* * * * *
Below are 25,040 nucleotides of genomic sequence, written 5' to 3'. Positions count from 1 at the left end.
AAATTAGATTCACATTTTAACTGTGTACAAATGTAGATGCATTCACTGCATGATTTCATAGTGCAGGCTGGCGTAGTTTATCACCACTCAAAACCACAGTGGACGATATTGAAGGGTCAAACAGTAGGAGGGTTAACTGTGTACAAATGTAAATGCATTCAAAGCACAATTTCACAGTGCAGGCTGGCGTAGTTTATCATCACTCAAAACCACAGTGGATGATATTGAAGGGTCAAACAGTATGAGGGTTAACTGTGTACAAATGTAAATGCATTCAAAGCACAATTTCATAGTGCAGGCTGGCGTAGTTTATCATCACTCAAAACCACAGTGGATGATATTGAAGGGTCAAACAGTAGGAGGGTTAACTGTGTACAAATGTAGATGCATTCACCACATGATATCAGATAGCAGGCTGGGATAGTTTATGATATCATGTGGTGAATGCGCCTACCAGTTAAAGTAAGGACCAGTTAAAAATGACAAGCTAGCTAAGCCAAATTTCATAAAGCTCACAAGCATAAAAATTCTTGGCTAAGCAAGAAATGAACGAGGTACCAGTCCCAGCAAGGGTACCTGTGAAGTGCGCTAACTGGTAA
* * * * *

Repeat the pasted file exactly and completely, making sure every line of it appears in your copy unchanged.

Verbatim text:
Below are 25,040 nucleotides of genomic sequence, written 5' to 3'. Positions count from 1 at the left end.
AAATTAGATTCACATTTTAACTGTGTACAAATGTAGATGCATTCACTGCATGATTTCATAGTGCAGGCTGGCGTAGTTTATCACCACTCAAAACCACAGTGGACGATATTGAAGGGTCAAACAGTAGGAGGGTTAACTGTGTACAAATGTAAATGCATTCAAAGCACAATTTCACAGTGCAGGCTGGCGTAGTTTATCATCACTCAAAACCACAGTGGATGATATTGAAGGGTCAAACAGTATGAGGGTTAACTGTGTACAAATGTAAATGCATTCAAAGCACAATTTCATAGTGCAGGCTGGCGTAGTTTATCATCACTCAAAACCACAGTGGATGATATTGAAGGGTCAAACAGTAGGAGGGTTAACTGTGTACAAATGTAGATGCATTCACCACATGATATCAGATAGCAGGCTGGGATAGTTTATGATATCATGTGGTGAATGCGCCTACCAGTTAAAGTAAGGACCAGTTAAAAATGACAAGCTAGCTAAGCCAAATTTCATAAAGCTCACAAGCATAAAAATTCTTGGCTAAGCAAGAAATGAACGAGGTACCAGTCCCAGCAAGGGTACCTGTGAAGTGCGCTAACTGGTAA